Selected Important Collections of the Slavonic Library
An important part of the collections of the Slavonic Library is formed by private libraries, which were acquired through donation or purchase particularly in the 1920s and 1930s. They contained the essential literature on the nation or geographic region concerned, sometimes also on the national literary production, and they were continuously expanded through the acquisition of both historical and modern books and periodicals.
The very first collection obtained by the library was the private collection of Vladimir Nikolaevich Tukalevskii. In 1923, he offered it for free to the Czechoslovak Ministry of Foreign Affairs as part of his proposal to establish a Russian Library.
A specific place in the collections of the Slavonic Library is taken by the library of the bookseller and publisher Aleksandr Filippovich Smirdin from Saint Petersburg, which mirrors the cultural interests of the Russian society in the second half of the 18th century and in the first half of the 19th century. Thematically coherent wholes are formed by Milan Rešetar’s library of Ragusan literature, containing books and manuscripts by Dubrovnik writers, books printed in Dubrovnik and publications about Dubrovnik issued all over the world, and by a collection of manuscripts from northern Russia, which was assembled by Aleksandr Dmitrievich Grigorʼev.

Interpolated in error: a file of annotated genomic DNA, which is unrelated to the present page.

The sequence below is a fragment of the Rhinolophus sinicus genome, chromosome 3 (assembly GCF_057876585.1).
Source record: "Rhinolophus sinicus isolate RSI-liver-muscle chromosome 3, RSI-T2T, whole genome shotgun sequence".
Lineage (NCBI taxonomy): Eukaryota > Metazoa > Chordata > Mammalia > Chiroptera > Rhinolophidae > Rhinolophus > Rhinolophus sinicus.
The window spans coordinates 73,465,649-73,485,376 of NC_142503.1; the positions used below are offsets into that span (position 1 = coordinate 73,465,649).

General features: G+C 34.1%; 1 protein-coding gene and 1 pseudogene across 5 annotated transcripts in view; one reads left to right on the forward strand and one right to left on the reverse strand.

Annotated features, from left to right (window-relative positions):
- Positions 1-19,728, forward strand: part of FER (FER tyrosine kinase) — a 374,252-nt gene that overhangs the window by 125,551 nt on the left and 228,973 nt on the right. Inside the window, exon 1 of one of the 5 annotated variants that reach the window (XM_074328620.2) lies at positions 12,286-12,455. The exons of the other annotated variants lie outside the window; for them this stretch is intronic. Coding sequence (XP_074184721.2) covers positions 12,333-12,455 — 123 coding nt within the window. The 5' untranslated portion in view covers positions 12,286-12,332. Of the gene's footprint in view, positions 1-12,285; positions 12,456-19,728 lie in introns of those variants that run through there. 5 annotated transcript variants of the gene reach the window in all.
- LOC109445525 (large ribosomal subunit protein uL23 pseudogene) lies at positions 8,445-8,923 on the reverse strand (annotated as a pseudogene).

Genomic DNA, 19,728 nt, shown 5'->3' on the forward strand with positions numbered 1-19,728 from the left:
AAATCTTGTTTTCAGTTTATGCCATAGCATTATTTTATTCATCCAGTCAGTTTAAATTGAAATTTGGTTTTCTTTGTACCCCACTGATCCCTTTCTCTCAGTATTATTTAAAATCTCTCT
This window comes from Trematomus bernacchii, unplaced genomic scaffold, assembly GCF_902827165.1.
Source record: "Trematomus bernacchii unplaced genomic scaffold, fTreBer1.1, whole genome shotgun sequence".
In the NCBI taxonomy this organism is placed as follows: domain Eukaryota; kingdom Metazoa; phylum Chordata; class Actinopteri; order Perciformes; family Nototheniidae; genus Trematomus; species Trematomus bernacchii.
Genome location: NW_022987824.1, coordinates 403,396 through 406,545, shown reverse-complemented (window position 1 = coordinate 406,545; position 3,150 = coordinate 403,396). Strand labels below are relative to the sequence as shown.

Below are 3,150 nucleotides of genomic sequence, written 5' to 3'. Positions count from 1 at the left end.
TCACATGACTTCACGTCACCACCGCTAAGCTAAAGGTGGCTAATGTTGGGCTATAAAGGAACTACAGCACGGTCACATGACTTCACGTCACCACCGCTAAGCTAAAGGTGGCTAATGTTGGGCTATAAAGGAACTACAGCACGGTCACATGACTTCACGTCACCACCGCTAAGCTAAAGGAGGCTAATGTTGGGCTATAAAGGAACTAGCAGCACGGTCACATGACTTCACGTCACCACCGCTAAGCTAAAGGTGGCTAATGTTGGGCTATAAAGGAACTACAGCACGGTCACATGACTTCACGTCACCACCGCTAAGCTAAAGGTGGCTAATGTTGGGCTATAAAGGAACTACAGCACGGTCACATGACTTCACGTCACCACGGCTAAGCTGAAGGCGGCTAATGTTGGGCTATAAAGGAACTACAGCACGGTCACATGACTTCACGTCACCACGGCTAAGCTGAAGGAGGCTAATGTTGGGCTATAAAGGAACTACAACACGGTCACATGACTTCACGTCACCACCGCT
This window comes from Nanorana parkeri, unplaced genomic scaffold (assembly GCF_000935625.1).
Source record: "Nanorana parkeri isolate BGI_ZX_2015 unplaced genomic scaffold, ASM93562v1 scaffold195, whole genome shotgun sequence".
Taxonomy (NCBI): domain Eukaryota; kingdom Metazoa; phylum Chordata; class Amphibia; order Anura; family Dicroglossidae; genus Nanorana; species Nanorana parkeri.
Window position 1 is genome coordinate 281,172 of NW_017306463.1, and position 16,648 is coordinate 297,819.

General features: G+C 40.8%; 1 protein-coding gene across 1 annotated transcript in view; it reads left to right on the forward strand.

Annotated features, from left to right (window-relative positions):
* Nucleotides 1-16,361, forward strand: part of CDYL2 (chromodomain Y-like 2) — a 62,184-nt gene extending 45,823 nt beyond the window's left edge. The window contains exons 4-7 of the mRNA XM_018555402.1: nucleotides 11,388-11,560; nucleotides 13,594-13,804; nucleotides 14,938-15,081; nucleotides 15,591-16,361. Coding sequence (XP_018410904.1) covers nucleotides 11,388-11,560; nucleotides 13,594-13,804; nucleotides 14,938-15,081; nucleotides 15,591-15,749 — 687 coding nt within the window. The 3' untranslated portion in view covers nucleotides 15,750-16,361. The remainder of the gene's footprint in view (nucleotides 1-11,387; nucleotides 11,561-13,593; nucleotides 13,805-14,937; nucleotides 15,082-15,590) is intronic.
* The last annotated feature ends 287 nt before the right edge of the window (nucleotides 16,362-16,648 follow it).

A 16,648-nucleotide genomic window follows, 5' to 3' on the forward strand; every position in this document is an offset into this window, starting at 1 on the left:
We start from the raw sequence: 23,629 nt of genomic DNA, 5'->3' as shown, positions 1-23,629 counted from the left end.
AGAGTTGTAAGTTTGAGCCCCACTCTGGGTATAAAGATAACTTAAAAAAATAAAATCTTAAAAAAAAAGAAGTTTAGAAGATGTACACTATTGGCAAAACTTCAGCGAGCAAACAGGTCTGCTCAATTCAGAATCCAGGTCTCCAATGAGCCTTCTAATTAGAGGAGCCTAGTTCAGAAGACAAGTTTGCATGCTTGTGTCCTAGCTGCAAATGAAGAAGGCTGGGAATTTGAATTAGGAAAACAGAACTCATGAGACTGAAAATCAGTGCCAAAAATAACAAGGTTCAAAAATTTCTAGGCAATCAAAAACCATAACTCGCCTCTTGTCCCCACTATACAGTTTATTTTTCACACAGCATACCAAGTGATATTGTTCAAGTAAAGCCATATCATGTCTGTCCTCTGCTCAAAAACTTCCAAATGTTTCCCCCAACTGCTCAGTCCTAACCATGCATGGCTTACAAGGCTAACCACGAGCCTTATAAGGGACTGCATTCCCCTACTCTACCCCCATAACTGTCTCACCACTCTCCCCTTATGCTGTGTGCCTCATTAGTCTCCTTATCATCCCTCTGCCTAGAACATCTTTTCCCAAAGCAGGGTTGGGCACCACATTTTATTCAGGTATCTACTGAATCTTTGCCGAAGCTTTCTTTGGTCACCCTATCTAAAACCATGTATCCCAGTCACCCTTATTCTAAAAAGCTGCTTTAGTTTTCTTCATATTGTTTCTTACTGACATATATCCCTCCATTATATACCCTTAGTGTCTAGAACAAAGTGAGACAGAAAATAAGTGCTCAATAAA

The most comprehensive collection of the 20th century in the Slavonic Library is the collection of books and periodicals of the Russian Historical Archives Abroad, abolished in 1945, a major part of which is formed by books and periodicals issued by Russian, Ukrainian and Belorussian émigrés all over the world in 1918–1945. In 2007, the collection of émigré periodicals was inscribed in UNESCO’s Memory of the World register of written cultural heritage. During cataloguing, most of the collections acquired were dispersed in the holdings of the Slavonic Library. Only the collections of A. F. Smirdin, A. D. Grigorʼev and the Russian Historical Archives Abroad were deposited separately, and their composition and size can thus be studied without problems.